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Inclusive Quality Education

No education - no justice 

98 percent sounds like a lot! In view of such an enrollment rate, everything is actually fine in terms of primary education in Bangladesh. Or is it?

Not for the more than two million children from extremely poor families for whom primary education is out of reach. They have no chance to discover and develop their abilities. Because of their poverty, their religion or because they belong to indigenous communities. Education is a privilege in Bangladesh. And a question of justice. Because even when children from precarious backgrounds enter elementary school: their families remain marginalized. And as a result, many things can lead to the girls and boys dropping out of school again. Without ever having learned anything fundamental for life.

Availability: deficient

Bangladesh has one of the largest primary education systems in the world, with over 18 million children in more than 122,000 elementary schools nationwide. Although policymakers invest heavily and regularly in the state education sector, the system does not meet the needs in the country. This is to the detriment of families who live in remote rural regions or who, due to their economic situation, are hardly in a position to demand the Right to Education for their children: Over 2.6 million school-age children have no access to education. Those most affected are families living in poverty, religious minorities and indigenous communities. But even when schooling is available, it is poor, not child-centered and hardly inclusive.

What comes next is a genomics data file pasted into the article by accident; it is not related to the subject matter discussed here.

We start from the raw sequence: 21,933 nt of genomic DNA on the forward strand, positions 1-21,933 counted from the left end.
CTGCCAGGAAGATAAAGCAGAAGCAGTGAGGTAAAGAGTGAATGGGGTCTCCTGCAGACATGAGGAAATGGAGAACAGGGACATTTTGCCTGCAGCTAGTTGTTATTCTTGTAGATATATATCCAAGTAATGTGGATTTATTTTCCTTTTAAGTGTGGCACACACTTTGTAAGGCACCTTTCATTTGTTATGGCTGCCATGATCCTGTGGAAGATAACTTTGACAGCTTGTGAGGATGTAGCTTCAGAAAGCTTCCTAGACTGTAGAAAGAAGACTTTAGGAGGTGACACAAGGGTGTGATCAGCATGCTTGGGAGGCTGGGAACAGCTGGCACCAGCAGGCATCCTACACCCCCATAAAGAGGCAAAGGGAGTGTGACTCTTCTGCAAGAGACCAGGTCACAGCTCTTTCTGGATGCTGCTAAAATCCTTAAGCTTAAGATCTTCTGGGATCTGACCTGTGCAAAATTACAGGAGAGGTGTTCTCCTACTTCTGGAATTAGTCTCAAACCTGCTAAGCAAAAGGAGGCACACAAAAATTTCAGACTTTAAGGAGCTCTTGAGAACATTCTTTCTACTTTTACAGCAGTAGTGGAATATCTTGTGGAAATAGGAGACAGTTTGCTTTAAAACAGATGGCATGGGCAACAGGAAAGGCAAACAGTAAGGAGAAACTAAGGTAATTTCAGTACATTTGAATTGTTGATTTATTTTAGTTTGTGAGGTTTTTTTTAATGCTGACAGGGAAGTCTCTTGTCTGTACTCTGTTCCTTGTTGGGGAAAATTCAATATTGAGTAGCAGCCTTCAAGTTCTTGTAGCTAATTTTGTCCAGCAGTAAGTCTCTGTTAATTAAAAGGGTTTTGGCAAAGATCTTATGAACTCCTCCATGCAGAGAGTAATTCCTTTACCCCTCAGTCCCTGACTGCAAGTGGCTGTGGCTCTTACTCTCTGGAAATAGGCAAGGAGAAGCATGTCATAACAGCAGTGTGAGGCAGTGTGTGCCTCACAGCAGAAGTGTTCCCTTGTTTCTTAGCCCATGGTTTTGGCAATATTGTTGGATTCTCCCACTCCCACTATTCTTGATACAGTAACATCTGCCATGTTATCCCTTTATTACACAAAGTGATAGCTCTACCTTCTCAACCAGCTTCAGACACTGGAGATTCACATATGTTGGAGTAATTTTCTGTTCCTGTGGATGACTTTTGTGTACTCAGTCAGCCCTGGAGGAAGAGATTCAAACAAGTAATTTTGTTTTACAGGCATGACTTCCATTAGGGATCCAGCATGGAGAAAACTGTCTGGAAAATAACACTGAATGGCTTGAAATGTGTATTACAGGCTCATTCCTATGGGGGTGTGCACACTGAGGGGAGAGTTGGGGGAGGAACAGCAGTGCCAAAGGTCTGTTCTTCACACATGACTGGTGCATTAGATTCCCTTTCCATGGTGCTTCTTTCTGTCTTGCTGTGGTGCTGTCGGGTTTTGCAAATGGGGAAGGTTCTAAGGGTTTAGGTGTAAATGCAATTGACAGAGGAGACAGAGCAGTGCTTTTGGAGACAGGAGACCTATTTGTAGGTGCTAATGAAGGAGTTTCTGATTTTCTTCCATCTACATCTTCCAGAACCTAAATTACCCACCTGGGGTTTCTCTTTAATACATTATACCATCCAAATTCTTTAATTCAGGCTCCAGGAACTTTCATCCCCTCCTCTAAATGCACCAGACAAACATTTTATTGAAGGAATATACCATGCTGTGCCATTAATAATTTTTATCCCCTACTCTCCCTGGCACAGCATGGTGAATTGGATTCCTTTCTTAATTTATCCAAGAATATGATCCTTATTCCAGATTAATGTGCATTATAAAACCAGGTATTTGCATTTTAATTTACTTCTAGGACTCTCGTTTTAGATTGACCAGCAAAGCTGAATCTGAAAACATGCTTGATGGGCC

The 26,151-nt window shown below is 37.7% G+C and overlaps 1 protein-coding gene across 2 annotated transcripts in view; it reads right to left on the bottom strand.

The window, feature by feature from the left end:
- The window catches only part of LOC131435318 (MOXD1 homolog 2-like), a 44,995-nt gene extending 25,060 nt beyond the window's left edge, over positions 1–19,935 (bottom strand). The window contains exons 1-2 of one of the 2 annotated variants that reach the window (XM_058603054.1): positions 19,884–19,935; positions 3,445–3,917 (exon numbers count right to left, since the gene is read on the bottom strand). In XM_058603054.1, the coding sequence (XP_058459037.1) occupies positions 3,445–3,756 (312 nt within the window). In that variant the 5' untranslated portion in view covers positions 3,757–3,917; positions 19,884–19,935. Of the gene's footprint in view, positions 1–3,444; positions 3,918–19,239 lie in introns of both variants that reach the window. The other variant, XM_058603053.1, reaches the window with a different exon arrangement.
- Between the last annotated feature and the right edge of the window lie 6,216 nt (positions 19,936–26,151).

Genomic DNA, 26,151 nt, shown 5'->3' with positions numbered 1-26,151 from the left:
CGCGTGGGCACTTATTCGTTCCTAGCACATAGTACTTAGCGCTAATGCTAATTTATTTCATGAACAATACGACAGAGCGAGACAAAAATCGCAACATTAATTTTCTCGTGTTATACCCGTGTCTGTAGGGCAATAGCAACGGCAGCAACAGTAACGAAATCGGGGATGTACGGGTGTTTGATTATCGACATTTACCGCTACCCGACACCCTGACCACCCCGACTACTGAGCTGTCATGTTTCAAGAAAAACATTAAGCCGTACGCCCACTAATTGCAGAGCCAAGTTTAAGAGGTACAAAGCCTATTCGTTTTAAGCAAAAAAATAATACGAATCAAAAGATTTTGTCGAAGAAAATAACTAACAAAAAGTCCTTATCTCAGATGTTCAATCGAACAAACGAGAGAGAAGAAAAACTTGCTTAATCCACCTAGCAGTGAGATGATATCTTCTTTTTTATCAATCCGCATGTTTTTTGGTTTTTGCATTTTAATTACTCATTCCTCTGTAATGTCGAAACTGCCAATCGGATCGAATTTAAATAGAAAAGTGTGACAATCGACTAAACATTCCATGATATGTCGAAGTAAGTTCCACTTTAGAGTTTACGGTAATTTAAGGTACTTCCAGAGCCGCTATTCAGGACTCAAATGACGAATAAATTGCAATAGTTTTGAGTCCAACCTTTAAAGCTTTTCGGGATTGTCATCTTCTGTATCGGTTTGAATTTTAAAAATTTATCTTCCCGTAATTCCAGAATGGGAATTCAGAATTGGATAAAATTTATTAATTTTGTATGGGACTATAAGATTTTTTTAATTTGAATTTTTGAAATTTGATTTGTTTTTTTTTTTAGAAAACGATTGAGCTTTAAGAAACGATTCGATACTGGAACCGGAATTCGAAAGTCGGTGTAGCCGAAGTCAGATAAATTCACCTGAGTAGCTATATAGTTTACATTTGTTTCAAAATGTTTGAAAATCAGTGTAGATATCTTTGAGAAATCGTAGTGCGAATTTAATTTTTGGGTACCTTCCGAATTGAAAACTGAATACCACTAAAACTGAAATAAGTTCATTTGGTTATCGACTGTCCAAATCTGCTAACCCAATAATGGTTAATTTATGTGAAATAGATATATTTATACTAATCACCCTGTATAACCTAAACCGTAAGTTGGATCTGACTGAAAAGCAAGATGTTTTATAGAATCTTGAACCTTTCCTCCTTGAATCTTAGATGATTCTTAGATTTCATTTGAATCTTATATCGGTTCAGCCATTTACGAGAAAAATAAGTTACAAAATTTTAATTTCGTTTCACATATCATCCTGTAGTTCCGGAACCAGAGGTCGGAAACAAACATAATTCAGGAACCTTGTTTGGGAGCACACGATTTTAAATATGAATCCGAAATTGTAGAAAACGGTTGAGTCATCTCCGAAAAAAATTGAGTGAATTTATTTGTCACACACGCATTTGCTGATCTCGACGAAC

How do children
real have

The NETZ approach to primary education focuses on the following: equality. Girls and boys alike are given access to primary education - especially where there is no opportunity at all. To this end, NETZ and local partners set up two types of schools:

1. Anandalok elementary school with playground, sanitary facilities and classrooms as well as teachers' rooms. The buildings are maintained and managed by the village community. The Anandalok schools are model schools and offer an alternative to formal schools where education is inadequate and where children from disadvantaged families are excluded. Since 2008, more than 30 Anandalok schools have been built. All schools are equipped with teaching materials, plus self-developed materials such as jute sticks for math lessons, toys made from coconut leaves and other natural materials. Each year, 30 new students are admitted and two health camps are organized per school. During these camps doctors provide basic medical care, including vaccinations.